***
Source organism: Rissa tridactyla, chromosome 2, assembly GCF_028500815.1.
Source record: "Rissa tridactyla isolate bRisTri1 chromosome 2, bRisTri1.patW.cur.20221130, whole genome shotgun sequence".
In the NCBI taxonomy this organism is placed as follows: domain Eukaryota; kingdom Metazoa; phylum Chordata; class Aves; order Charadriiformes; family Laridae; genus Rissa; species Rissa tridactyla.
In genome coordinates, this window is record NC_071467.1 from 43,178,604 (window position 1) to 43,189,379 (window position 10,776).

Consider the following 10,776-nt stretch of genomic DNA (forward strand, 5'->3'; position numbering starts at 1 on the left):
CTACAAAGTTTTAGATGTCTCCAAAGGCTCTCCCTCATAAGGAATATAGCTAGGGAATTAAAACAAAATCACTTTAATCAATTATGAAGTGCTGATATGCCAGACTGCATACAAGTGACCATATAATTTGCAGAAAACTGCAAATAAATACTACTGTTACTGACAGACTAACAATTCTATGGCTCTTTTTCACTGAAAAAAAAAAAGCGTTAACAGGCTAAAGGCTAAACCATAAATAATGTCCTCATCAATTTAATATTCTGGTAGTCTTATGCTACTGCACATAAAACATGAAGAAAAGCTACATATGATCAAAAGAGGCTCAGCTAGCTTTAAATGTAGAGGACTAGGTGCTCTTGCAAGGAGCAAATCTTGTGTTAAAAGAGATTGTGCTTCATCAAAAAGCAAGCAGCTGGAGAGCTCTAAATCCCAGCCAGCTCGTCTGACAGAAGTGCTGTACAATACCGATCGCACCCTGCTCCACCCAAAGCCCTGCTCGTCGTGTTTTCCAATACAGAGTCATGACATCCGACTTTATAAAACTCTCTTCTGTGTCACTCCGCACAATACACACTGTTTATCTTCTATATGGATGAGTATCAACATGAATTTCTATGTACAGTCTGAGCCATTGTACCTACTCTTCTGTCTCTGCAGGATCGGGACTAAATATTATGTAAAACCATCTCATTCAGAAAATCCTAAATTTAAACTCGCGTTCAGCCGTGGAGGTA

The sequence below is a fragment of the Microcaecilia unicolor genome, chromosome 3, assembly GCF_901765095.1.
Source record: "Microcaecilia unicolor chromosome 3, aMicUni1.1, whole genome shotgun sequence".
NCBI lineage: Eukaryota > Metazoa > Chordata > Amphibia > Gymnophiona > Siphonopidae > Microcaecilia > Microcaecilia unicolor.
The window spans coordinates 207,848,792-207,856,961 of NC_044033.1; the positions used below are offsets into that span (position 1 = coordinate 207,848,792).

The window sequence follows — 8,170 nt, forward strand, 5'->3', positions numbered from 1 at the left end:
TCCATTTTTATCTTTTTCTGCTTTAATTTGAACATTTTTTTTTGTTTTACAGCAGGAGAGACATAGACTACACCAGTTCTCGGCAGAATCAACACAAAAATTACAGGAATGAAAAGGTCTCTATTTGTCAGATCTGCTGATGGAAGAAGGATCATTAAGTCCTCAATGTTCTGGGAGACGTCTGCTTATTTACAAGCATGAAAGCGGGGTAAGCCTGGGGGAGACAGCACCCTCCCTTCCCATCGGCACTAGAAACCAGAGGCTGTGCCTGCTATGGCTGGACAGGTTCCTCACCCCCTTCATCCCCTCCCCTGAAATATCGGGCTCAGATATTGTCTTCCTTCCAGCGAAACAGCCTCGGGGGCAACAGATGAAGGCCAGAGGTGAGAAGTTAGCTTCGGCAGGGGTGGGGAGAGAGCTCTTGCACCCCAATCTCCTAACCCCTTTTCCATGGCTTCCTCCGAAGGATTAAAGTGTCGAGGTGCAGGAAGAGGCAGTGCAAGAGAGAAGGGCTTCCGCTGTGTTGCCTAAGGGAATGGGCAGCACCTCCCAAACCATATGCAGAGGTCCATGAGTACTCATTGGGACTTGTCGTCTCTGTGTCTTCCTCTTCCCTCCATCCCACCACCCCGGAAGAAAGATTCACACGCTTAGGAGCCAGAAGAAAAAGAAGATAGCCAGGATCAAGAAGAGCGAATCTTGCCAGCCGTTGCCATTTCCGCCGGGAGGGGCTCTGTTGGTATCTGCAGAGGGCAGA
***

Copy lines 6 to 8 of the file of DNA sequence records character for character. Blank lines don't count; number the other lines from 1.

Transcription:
CTACAAAGTTTTAGATGTCTCCAAAGGCTCTCCCTCATAAGGAATATAGCTAGGGAATTAAAACAAAATCACTTTAATCAATTATGAAGTGCTGATATGCCAGACTGCATACAAGTGACCATATAATTTGCAGAAAACTGCAAATAAATACTACTGTTACTGACAGACTAACAATTCTATGGCTCTTTTTCACTGAAAAAAAAAAAGCGTTAACAGGCTAAAGGCTAAACCATAAATAATGTCCTCATCAATTTAATATTCTGGTAGTCTTATGCTACTGCACATAAAACATGAAGAAAAGCTACATATGATCAAAAGAGGCTCAGCTAGCTTTAAATGTAGAGGACTAGGTGCTCTTGCAAGGAGCAAATCTTGTGTTAAAAGAGATTGTGCTTCATCAAAAAGCAAGCAGCTGGAGAGCTCTAAATCCCAGCCAGCTCGTCTGACAGAAGTGCTGTACAATACCGATCGCACCCTGCTCCACCCAAAGCCCTGCTCGTCGTGTTTTCCAATACAGAGTCATGACATCCGACTTTATAAAACTCTCTTCTGTGTCACTCCGCACAATACACACTGTTTATCTTCTATATGGATGAGTATCAACATGAATTTCTATGTACAGTCTGAGCCATTGTACCTACTCTTCTGTCTCTGCAGGATCGGGACTAAATATTATGTAAAACCATCTCATTCAGAAAATCCTAAATTTAAACTCGCGTTCAGCCGTGGAGGTA

The sequence below is a fragment of the Microcaecilia unicolor genome, chromosome 3, assembly GCF_901765095.1.
Source record: "Microcaecilia unicolor chromosome 3, aMicUni1.1, whole genome shotgun sequence".